The UK High Court has ruled in favour of a challenge by the Law Centres Network (LCN) to changes made by the Ministry of Justice (MoJ) in its legal aid policy. The MoJ had taken a decision to restructure the Housing Possession Court Duty Scheme (HPCDS) into fewer, larger scheme areas and to make the tendering process price-competitive.
The HPCDS is a legal aid scheme in the UK administered by the Legal Aid Agency (LAA), an executive agency of the MoJ which gives contracts to, among others, not-for-profit Law Centres and private solicitors’ firms to provide‘emergency, on the day face-to-face legal advice, assistance, and advocacy services at court’ to those facing repossession proceedings.
The MoJ sought to consolidate the 113 pre-existing HPCD schemes organised by geographical region across England and Wales into just 47, thus leaving providers with much larger areas to serve. Change was also made to the tendering process for providers wherein price competition was introduced, unlike the fixed fee system in place for other aspects of the legal aid system. Both decisions were made to improve what the MoJ termed the ‘viability and sustainability’ of the scheme.
The effect of the decision was that the number of not-for-profit Law Centres holding HPCDS contracts was reduced from twelve to three, as they lost out to private bidders. Only 46% of HCPD schemes were now to be delivered by not-for-profit organisations. Many Law Centres would now act only as agents for principal contract holders, depriving them of their security of tenure. The decision would also see the funding of Law Centres greatly reduced as they lost their income from these legal aid contracts. The costs savings on the part of the LAA were ‘negligible’.
Furthermore, HPCD schemes run by private solicitors’ firms would likely be unwilling or unable to provide ‘wrap-around’ follow-up services to clients in areas of law no longer covered by legal aid under the Legal Aid, Sentencing and Punishment of Offenders Act 2010. Clients would now also have longer distances to travel to get to their nearest HPCDS provider.
The LCN put forward two grounds for judicial review of the MoJ’s decision. Firstly, it was argued that the decision was made irrationally and in breach of the MoJ’s Tameside duty to take reasonable steps as decision-maker to acquaint itself with relevant material. Secondly, the LCN contended that the MoJ had breached its Public Sector Equality Duty (PSED) under the Equality Act 2010 by not giving consideration to the potential impact of the decision on Law Centre clients, many of whom are disabled, have mental health difficulties, or are single mothers.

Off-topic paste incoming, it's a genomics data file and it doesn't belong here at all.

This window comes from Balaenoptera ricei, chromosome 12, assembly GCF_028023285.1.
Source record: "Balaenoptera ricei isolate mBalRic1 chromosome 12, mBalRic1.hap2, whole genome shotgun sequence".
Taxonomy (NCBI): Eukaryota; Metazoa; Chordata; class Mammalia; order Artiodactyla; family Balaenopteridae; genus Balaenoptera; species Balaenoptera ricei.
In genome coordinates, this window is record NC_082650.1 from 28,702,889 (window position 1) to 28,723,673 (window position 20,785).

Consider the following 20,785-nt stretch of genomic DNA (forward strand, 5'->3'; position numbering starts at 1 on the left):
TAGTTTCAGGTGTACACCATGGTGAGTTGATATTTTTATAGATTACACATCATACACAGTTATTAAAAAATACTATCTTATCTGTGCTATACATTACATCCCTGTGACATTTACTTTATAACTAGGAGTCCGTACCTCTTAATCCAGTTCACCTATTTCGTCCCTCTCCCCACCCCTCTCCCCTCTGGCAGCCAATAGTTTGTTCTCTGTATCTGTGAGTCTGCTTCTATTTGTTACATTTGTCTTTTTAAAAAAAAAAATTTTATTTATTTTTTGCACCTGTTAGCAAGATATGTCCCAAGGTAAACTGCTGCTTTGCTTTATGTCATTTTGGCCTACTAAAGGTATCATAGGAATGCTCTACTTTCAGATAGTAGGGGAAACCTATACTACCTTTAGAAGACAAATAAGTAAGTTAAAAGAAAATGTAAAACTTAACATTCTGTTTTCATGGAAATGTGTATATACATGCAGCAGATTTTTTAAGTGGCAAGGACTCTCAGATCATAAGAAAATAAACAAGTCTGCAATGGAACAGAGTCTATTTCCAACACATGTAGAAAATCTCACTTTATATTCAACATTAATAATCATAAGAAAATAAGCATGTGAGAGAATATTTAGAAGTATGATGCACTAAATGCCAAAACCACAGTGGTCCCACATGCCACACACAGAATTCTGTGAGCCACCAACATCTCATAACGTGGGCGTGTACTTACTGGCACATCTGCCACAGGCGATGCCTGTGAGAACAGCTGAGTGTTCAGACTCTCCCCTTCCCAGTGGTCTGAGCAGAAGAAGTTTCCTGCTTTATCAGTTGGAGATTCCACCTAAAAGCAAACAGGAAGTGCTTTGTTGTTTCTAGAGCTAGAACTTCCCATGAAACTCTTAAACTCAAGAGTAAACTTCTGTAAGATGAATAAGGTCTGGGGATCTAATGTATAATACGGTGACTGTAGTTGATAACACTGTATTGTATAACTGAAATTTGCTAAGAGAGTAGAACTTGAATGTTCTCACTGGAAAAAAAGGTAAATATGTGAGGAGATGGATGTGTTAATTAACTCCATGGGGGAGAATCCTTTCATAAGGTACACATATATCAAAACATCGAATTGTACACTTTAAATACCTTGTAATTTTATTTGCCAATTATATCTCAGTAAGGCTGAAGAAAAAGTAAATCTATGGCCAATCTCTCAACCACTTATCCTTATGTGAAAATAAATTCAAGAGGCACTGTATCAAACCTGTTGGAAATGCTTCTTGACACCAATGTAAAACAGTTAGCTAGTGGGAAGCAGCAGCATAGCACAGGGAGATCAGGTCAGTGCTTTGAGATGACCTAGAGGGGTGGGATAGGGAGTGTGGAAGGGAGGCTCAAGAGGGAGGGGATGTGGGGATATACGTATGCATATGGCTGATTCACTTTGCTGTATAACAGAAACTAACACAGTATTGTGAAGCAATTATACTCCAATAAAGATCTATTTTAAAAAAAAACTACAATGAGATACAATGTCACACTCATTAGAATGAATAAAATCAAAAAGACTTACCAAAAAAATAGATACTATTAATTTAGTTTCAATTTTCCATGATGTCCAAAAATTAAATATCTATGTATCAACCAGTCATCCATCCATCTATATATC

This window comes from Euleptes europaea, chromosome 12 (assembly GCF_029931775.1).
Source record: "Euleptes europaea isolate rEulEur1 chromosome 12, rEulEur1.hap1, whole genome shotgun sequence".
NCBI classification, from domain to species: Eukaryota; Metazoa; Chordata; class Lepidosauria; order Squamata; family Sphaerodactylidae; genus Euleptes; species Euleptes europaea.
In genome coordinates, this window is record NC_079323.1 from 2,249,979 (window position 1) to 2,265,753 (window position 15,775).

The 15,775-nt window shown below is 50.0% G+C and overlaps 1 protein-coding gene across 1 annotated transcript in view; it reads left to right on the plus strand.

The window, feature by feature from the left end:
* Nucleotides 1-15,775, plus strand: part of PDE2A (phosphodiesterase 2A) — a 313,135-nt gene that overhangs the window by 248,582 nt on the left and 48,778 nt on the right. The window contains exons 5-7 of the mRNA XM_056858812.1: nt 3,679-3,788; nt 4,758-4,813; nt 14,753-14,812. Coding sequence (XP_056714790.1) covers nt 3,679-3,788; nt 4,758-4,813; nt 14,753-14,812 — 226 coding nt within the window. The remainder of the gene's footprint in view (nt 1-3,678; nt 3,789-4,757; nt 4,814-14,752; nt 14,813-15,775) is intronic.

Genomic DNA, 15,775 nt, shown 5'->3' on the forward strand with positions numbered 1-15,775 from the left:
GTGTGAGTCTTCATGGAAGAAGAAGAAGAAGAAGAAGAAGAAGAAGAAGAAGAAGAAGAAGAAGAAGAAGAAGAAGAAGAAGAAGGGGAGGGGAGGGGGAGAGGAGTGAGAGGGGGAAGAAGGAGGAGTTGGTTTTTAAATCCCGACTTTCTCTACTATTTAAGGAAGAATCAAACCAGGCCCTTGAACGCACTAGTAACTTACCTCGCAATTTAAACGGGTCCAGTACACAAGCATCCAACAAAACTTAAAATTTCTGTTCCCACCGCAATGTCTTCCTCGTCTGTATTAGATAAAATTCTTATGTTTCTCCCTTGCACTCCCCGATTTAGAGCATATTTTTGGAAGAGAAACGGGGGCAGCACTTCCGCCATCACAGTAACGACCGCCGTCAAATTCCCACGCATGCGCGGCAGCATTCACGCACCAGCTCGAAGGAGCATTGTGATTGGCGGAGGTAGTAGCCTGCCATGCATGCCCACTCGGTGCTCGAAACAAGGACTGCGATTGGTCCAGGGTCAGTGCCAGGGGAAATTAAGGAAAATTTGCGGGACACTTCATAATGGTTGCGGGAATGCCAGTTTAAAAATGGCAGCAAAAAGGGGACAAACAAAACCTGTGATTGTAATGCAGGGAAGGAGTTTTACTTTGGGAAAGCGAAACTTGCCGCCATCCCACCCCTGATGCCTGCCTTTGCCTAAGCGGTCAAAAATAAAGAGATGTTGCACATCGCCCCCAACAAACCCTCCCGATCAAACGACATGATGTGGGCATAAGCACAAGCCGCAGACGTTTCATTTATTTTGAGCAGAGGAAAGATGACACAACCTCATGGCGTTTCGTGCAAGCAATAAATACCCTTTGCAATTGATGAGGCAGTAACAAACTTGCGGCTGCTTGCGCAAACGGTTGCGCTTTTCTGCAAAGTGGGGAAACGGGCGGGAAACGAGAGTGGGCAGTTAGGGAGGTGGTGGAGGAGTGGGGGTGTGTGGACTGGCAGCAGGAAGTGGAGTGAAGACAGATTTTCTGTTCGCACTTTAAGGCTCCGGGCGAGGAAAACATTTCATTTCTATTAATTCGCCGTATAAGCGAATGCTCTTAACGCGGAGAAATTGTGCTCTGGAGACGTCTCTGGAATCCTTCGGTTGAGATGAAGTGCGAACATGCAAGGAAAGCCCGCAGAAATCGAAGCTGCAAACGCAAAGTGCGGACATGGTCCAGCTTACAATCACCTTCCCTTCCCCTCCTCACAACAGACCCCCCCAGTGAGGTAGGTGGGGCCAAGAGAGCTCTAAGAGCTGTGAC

Justice Andrews agreed with the LCN on both grounds, finding that the MoJ’s justification that smaller schemes were unsustainable was ‘not evidence-based’ but was based on ‘assumption or conjecture or, at most, “anecdotal” evidence’. She also described statements made to Ministers that the Law Society and Legal Aid Practitioners Group approved the changes as ‘inaccurate and misleading’.
Justice Andrews heavily criticised the decision to go ahead with the new scheme when the vast majority of service providers consulted strongly opposed the changes and expressed serious concerns about the impact on clients. She concluded that the decision was one that ‘no reasonable decision-maker could reach on the state of the evidence’.
In relation to the PSED, Justice Andrews found that ‘users of the HPCD schemes disproportionately have protected characteristics’ and that ‘some of them will get a worse service overall’ as a result of the decision. In its failure to conduct an Equality Impact Assessment, the MoJ ‘failed to identify in sufficiently unambiguous terms all the adverse effects that the proposed changes could have on users of the service’.
The new contracts, already tendered for, will now be quashed.
Click here for the full judgement in Law Centres Federation Ltd v The Lord Chancellor.
Click here for the press release from the Law Centres Network.